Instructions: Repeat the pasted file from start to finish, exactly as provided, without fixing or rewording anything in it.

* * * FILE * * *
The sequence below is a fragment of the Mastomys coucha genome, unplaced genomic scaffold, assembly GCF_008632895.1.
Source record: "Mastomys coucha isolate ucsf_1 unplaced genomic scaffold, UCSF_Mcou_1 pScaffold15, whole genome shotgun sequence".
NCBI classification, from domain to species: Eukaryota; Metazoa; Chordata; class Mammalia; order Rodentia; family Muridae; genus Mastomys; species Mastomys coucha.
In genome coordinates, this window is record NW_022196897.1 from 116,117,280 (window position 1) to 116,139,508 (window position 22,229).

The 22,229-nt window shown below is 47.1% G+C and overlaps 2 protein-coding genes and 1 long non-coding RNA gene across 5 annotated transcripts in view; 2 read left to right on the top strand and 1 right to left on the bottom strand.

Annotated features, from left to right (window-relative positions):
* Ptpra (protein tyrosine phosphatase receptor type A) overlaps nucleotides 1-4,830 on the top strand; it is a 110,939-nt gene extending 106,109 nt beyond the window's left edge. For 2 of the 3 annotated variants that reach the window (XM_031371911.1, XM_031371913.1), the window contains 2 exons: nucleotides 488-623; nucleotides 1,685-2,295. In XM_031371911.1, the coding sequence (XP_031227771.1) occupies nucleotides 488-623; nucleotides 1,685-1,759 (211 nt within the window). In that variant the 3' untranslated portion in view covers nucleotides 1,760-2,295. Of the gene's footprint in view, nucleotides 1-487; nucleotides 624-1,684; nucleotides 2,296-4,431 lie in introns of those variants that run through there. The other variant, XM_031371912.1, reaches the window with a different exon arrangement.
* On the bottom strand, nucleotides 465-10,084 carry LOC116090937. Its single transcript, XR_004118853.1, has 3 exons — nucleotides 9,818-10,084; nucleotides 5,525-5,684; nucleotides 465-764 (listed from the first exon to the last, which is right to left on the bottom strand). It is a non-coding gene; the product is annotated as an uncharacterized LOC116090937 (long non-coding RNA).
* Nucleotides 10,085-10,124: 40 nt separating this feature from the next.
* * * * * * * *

The sequence below is a fragment of the Mastomys coucha genome, unplaced genomic scaffold, assembly GCF_008632895.1.
Source record: "Mastomys coucha isolate ucsf_1 unplaced genomic scaffold, UCSF_Mcou_1 pScaffold15, whole genome shotgun sequence".
NCBI classification, from domain to species: Eukaryota; Metazoa; Chordata; class Mammalia; order Rodentia; family Muridae; genus Mastomys; species Mastomys coucha.
In genome coordinates, this window is record NW_022196897.1 from 116,117,280 (window position 1) to 116,139,508 (window position 22,229).

The 22,229-nt window shown below is 47.1% G+C and overlaps 2 protein-coding genes and 1 long non-coding RNA gene across 5 annotated transcripts in view; 2 read left to right on the top strand and 1 right to left on the bottom strand.

Annotated features, from left to right (window-relative positions):
* Ptpra (protein tyrosine phosphatase receptor type A) overlaps nucleotides 1-4,830 on the top strand; it is a 110,939-nt gene extending 106,109 nt beyond the window's left edge. For 2 of the 3 annotated variants that reach the window (XM_031371911.1, XM_031371913.1), the window contains 2 exons: nucleotides 488-623; nucleotides 1,685-2,295. In XM_031371911.1, the coding sequence (XP_031227771.1) occupies nucleotides 488-623; nucleotides 1,685-1,759 (211 nt within the window). In that variant the 3' untranslated portion in view covers nucleotides 1,760-2,295. Of the gene's footprint in view, nucleotides 1-487; nucleotides 624-1,684; nucleotides 2,296-4,431 lie in introns of those variants that run through there. The other variant, XM_031371912.1, reaches the window with a different exon arrangement.
* On the bottom strand, nucleotides 465-10,084 carry LOC116090937. Its single transcript, XR_004118853.1, has 3 exons — nucleotides 9,818-10,084; nucleotides 5,525-5,684; nucleotides 465-764 (listed from the first exon to the last, which is right to left on the bottom strand). It is a non-coding gene; the product is annotated as an uncharacterized LOC116090937 (long non-coding RNA).
* Nucleotides 10,085-10,124: 40 nt separating this feature from the next.